A man in China purchased one first-class ticket on China Eastern Airlines and used it to scam a year’s worth of free meals at the VIP lounge in Xi’an airport, according to a report from Malaysian Chinese newspaper.
The would-be traveler tricked China Eastern into buying him food for a year. The man never actually took a flight; he used his first class ticket to gain access to an airport’s premium lounge, feasted on free food, and then re-booked his flexible ticket to another day. Queue the next flight time, and the process was repeated over and over again. The Chinese-language Kwong Wah Yit Poh newspaper, the source of the report, claims he did this 300 times before airline staff got wind of the ruse.
A brilliant way to recoup some of those “fees” the airlines keep piling on us!
China Eastern called the customer’s actions a “rare act”.
However, the majority of passenger victories involve mileage programs. As we know, frequent-flyer miles are not solely earned by travelling. According to The Economist, a correspondent for the American magazine Pacific Standard says he accrued more than 64,000 frequent-flyer points-enough for a First Class transatlantic flight with Virgin Atlantic by repeatedly buying $3,000 in dollar coins from the US Mint. He promptly deposited the coins at his local bank, replenishing his funds for the next mileage-eligible purchase.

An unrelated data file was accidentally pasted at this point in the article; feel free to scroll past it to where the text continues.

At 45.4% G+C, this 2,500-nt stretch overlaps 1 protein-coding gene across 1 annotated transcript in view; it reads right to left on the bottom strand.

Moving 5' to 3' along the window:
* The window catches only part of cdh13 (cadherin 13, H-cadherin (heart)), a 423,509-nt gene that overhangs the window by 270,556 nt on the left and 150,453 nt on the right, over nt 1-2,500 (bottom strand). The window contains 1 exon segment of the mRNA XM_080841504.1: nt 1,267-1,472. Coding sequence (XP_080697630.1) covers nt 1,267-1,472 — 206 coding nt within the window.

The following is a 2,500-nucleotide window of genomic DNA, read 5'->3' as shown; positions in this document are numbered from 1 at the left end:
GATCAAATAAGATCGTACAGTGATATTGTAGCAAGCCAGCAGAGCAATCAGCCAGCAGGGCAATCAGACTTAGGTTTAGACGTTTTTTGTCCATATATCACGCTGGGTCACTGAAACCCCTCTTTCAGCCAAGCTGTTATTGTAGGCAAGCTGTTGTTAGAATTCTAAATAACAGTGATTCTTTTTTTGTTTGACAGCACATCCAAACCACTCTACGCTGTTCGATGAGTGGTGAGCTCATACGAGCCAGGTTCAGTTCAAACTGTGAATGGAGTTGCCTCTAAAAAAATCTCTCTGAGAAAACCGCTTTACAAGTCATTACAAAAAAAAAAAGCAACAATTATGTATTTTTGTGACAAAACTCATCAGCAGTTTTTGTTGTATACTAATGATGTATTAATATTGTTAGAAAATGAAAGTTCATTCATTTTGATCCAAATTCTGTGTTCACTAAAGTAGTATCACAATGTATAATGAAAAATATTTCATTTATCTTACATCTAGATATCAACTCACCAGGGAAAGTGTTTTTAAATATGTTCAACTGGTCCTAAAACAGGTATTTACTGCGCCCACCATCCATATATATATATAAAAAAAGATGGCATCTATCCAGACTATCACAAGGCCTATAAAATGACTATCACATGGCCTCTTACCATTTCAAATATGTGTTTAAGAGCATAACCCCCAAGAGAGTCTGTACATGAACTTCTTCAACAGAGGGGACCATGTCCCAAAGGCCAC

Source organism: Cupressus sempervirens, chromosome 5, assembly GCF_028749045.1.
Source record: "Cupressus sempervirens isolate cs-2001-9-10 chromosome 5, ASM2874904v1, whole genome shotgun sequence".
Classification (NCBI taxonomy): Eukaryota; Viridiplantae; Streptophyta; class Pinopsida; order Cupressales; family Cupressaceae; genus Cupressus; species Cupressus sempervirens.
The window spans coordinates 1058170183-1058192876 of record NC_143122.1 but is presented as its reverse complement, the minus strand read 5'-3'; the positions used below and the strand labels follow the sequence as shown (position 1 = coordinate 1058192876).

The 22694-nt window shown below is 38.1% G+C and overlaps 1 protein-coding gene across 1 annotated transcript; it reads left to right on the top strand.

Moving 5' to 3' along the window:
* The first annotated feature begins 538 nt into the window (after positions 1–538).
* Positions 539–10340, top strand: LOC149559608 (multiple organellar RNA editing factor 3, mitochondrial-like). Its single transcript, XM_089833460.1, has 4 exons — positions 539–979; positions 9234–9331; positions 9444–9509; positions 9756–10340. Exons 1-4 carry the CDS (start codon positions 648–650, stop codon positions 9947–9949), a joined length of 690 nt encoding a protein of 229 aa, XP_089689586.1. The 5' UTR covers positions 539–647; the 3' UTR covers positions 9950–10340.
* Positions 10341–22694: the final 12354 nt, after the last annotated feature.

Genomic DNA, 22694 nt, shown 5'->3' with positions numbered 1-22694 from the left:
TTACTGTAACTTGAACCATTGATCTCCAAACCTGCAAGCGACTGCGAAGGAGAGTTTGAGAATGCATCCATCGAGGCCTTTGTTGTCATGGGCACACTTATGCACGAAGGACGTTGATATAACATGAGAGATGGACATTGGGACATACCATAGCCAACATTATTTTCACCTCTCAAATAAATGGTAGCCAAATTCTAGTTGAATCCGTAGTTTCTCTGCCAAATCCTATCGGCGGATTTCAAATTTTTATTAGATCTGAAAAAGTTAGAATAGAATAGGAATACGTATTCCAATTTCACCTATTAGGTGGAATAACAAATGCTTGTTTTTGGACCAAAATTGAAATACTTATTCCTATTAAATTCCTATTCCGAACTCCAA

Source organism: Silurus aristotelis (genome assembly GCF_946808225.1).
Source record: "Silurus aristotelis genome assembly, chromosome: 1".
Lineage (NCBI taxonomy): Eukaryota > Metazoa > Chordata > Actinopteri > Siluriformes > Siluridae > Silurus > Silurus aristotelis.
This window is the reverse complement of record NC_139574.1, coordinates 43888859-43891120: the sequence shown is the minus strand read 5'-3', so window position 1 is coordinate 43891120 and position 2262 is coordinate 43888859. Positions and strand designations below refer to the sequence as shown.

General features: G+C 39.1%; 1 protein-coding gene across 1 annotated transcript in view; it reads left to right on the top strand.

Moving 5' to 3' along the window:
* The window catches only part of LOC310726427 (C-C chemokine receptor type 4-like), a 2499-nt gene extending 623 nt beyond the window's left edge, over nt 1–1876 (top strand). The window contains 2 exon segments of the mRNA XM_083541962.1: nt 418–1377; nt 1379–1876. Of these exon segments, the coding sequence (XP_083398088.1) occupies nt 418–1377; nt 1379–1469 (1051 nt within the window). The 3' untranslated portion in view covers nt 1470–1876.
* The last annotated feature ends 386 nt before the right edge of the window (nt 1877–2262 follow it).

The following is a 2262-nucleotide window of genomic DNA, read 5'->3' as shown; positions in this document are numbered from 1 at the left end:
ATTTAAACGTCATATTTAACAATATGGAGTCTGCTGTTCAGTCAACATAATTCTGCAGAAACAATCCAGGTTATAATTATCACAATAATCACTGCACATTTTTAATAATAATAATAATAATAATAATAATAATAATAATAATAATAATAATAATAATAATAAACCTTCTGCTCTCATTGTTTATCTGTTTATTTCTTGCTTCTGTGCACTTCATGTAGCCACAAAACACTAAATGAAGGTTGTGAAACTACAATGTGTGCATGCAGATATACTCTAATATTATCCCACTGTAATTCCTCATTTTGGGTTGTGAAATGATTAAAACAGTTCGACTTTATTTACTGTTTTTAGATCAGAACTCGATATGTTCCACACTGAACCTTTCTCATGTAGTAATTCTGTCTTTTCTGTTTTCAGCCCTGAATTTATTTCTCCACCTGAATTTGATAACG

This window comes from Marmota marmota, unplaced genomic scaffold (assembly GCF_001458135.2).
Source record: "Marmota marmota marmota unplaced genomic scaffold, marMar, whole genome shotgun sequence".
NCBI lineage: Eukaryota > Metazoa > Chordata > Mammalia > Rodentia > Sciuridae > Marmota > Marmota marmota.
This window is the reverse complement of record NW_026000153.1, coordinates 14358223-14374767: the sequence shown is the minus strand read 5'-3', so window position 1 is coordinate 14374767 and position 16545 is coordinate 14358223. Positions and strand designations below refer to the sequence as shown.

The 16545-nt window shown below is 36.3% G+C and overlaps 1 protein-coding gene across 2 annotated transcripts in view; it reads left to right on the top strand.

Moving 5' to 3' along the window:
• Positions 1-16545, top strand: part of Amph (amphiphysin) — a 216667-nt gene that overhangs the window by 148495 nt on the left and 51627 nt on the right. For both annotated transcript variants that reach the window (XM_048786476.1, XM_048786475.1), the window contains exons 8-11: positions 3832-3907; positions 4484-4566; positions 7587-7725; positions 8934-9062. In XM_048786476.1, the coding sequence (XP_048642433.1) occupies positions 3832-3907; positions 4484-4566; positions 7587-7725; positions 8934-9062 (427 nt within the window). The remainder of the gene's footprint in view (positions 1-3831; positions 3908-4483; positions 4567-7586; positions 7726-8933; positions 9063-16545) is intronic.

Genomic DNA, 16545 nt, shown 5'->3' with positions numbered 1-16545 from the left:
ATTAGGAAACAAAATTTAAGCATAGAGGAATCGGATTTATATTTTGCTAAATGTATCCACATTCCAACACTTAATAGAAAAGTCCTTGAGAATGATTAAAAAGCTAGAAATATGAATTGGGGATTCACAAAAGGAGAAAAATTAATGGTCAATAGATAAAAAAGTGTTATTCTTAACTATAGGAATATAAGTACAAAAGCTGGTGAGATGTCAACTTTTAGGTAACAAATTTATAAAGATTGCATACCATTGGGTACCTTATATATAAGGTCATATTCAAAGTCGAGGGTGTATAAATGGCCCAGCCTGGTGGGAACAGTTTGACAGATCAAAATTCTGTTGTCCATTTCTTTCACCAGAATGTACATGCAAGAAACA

The Age newspaper says a Melbourne man earned 380,000 Qantas frequent-flyer points when his bank ran a promotion offering 100 extra points for every credit card purchase, but failed to specify a minimum amount to spend. There followed 3,800 one-cent transactions, mainly with a toll-road operator, over a three-day period. 
The paper also cites the case of David Phillips, an American civil engineer who accrued 1.25 million miles by buying 12,150 servings of packaged chocolate pudding for $3,000.
Alternatively, you can try to outsmart the airline industry’s antiquated IT infrastructure with a complex ruse called “fuel dumping”. This process, whereby you dupe online booking systems into removing the fuel surcharge from your airfare (which, confusingly, has no relation to actual fuel costs), is explained by The Economist here. Once you get your head around the concept, this website outlines some specific strategies.
If all else fails, your only hope may be to pray for a website glitch. In September, United Airlines inadvertently sold some tickets for between $5 and $10 due to an input error. Such mistakes are surprisingly common. Delta Air Lines made a similar blunder just three months later.
Lady Luck doesn’t always smile on you, in the case of Southwest in 2012, customers who thought they were buying half-price tickets ended up being charged up to 20 times each for their bookings.
You’ll Think You’ve Flown On This Airline! 
No Frills Airline - The Carol Burnett Show
No Frills Airline – The Carol Burnett Show
Kate Hanni, founder of FlyersRights
Paul Hudson, president of FlyersRights